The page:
When yoga blogger Jenny Feldon’s husband was transferred to Hyderabad, India, for two years, she wasn’t sure what to expect, let alone what to pack. The trip became a journey for her, both physically and emotionally, as she learned how to cope with a new country, language and a whole different culture. She’s just written a memoir about her time in India, “Karma Gone Bad: How I learned to Love Mangos, Bollywood, and Water Buffalo.” I chatted with the Newton native about her writing process, yoga in India and her day job as Soleil Moon Frye’s online editor. Newtonville Books is hosting a release party for Jenny’s book on Friday, Nov. 8 at 7 p.m. For more of her writing, check out her blog Karma (continued…).
Congratulations on your new book! Did you have any idea when you were trying to decide how many dresses to pack for India that you’d have a book one day about the experience?
Thank you! When we first told our family and friends that we were moving to India, I heard a lot of “You should write a book!” My New York book club friends practically demanded I come back with a manuscript in my hands! But even though I’d wanted to write books ever since I was little, I still envisioned myself as a fiction writer, slaving away over the Great American Novel. It wasn’t until after we returned to the U.S. that I began to realize writing this book would be the final part of my India journey.
I noticed that once your attitude about India changed, there was also a change in the writing style and tone. Was that an intentional move on your part?
Yes. The first half of the book is essentially me at my worst, most un-enlightened self, and I tried to make the narrative voice convey that lack of self-awareness and maturity. As my journey continues and a transformation begins, I wanted the voice to reflect the lessons I was learning and my changes in perspective.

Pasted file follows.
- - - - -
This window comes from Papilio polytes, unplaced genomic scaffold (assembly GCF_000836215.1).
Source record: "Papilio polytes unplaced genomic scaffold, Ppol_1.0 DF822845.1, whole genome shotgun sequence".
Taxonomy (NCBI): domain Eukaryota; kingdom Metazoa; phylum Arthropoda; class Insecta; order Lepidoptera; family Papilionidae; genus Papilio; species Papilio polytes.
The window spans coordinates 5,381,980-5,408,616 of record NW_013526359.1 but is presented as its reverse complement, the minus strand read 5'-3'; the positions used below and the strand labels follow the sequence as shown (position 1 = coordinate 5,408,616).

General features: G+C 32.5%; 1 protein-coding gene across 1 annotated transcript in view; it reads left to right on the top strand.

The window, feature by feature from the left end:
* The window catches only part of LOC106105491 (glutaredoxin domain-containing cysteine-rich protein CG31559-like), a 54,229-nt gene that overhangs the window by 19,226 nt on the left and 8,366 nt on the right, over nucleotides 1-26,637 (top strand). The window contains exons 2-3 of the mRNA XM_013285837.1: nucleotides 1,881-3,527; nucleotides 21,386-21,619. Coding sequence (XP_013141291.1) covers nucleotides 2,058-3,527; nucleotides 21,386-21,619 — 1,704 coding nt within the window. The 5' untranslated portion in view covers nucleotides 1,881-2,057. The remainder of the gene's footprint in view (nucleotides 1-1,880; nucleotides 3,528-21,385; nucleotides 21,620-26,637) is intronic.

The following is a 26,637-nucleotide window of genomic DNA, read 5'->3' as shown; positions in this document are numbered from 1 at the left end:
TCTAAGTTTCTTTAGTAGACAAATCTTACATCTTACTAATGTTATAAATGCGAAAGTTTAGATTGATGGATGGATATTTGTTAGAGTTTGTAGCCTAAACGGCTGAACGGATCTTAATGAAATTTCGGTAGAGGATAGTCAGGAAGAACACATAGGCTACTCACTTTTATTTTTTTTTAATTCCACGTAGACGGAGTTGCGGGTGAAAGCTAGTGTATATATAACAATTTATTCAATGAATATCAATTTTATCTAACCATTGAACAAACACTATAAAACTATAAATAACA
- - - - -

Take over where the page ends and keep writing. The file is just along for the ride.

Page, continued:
Yoga is a huge part of your life. What are the big differences between yoga in the United States and in India?
Yoga in the West is treated like a sport or a hobby—it’s something you “do.” Go to the studio, take out your mat, put in your 90 minutes, and then check it off your daily list. It’s still powerful and can be life-altering (it has been for me, even in the U.S.), but it’s very different than yoga in India. In India, yoga is something you live, something that flows through your awareness and your daily life. People practice meditation and asanas in their homes. “Studio-style yoga” was just starting to make an appearance while I was living in Hyderabad. I’ve been lucky enough to study with true yoga masters in both countries and am grateful for being able to experience two different perspectives on using yoga to transform your life.
I have to ask about working with Soleil Moon Frye because I was a huge Punky Brewster fan. I don’t know if I could walk into a room with her and not start singing, “Maybe the world is blind,” every single day. Do you ever have Punky Brewster throw-back fashion parties?
I was a huge Punky fan too! Soleil and I actually met at our temple’s “Mommy and Me” class. We clicked almost instantly and became good friends (and so did our girls) long before we started working together. But our glitter- and cookie-filled play dates (“Grease” sing-alongs and homemade chocolate chip cookies!) soon turned into long discussions about the passions we shared—writing, social media and balancing motherhood with our careers. Soleil is an amazing person and a huge source of inspiration to me, and I feel very lucky (talk about good karma!) that our paths crossed the way they did. Our lives intersect in so many places, and most of the time she’s simply “Soleil” to me and my family. But there’s a lot of Soleil in Punky…and a lot of Punky in Soleil! Every once in awhile she’ll grin in a certain way and I’m transported back to my childhood days, begging my mom to buy me two different pairs of high tops so I could wear one of each color. I haven’t burst into song yet, but it’s always possible.
Four Questions is a weekly interview column featuring interesting people connected with the Greater Boston Jewish community. Find past columns here. Have an idea of someone we should interview? Email Molly!
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